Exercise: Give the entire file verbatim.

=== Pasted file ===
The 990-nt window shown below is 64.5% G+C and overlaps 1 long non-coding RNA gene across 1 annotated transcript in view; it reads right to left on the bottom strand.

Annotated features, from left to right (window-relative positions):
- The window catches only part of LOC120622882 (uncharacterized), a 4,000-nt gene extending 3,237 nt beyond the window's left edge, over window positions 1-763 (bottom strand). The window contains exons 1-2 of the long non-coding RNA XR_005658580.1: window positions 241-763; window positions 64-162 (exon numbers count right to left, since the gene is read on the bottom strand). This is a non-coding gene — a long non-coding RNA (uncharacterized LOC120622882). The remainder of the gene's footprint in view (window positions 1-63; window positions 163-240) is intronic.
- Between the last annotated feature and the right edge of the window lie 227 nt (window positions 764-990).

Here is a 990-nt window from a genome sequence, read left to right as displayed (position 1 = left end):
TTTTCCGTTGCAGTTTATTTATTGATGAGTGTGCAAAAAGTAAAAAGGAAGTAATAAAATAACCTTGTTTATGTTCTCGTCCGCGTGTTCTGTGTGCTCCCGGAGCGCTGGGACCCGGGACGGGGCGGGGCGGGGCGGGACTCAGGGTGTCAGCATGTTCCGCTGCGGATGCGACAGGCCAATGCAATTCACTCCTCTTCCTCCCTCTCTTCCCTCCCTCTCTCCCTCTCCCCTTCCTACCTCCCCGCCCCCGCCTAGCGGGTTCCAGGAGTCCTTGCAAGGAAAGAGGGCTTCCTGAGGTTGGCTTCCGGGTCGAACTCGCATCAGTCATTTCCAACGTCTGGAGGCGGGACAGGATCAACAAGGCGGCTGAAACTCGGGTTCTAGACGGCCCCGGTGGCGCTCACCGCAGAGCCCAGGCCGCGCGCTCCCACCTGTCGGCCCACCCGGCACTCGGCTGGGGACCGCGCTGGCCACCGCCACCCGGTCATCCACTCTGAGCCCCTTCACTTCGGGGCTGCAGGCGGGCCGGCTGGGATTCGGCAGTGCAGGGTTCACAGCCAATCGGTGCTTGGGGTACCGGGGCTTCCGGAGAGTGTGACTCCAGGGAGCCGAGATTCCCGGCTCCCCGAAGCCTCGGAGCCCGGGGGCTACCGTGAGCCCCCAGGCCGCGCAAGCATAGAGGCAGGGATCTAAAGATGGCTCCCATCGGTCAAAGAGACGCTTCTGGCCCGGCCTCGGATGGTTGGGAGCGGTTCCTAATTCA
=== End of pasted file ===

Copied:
The 990-nt window shown below is 64.5% G+C and overlaps 1 long non-coding RNA gene across 1 annotated transcript in view; it reads right to left on the bottom strand.

Annotated features, from left to right (window-relative positions):
- The window catches only part of LOC120622882 (uncharacterized), a 4,000-nt gene extending 3,237 nt beyond the window's left edge, over window positions 1-763 (bottom strand). The window contains exons 1-2 of the long non-coding RNA XR_005658580.1: window positions 241-763; window positions 64-162 (exon numbers count right to left, since the gene is read on the bottom strand). This is a non-coding gene — a long non-coding RNA (uncharacterized LOC120622882). The remainder of the gene's footprint in view (window positions 1-63; window positions 163-240) is intronic.
- Between the last annotated feature and the right edge of the window lie 227 nt (window positions 764-990).

Here is a 990-nt window from a genome sequence, read left to right as displayed (position 1 = left end):
TTTTCCGTTGCAGTTTATTTATTGATGAGTGTGCAAAAAGTAAAAAGGAAGTAATAAAATAACCTTGTTTATGTTCTCGTCCGCGTGTTCTGTGTGCTCCCGGAGCGCTGGGACCCGGGACGGGGCGGGGCGGGGCGGGACTCAGGGTGTCAGCATGTTCCGCTGCGGATGCGACAGGCCAATGCAATTCACTCCTCTTCCTCCCTCTCTTCCCTCCCTCTCTCCCTCTCCCCTTCCTACCTCCCCGCCCCCGCCTAGCGGGTTCCAGGAGTCCTTGCAAGGAAAGAGGGCTTCCTGAGGTTGGCTTCCGGGTCGAACTCGCATCAGTCATTTCCAACGTCTGGAGGCGGGACAGGATCAACAAGGCGGCTGAAACTCGGGTTCTAGACGGCCCCGGTGGCGCTCACCGCAGAGCCCAGGCCGCGCGCTCCCACCTGTCGGCCCACCCGGCACTCGGCTGGGGACCGCGCTGGCCACCGCCACCCGGTCATCCACTCTGAGCCCCTTCACTTCGGGGCTGCAGGCGGGCCGGCTGGGATTCGGCAGTGCAGGGTTCACAGCCAATCGGTGCTTGGGGTACCGGGGCTTCCGGAGAGTGTGACTCCAGGGAGCCGAGATTCCCGGCTCCCCGAAGCCTCGGAGCCCGGGGGCTACCGTGAGCCCCCAGGCCGCGCAAGCATAGAGGCAGGGATCTAAAGATGGCTCCCATCGGTCAAAGAGACGCTTCTGGCCCGGCCTCGGATGGTTGGGAGCGGTTCCTAATTCA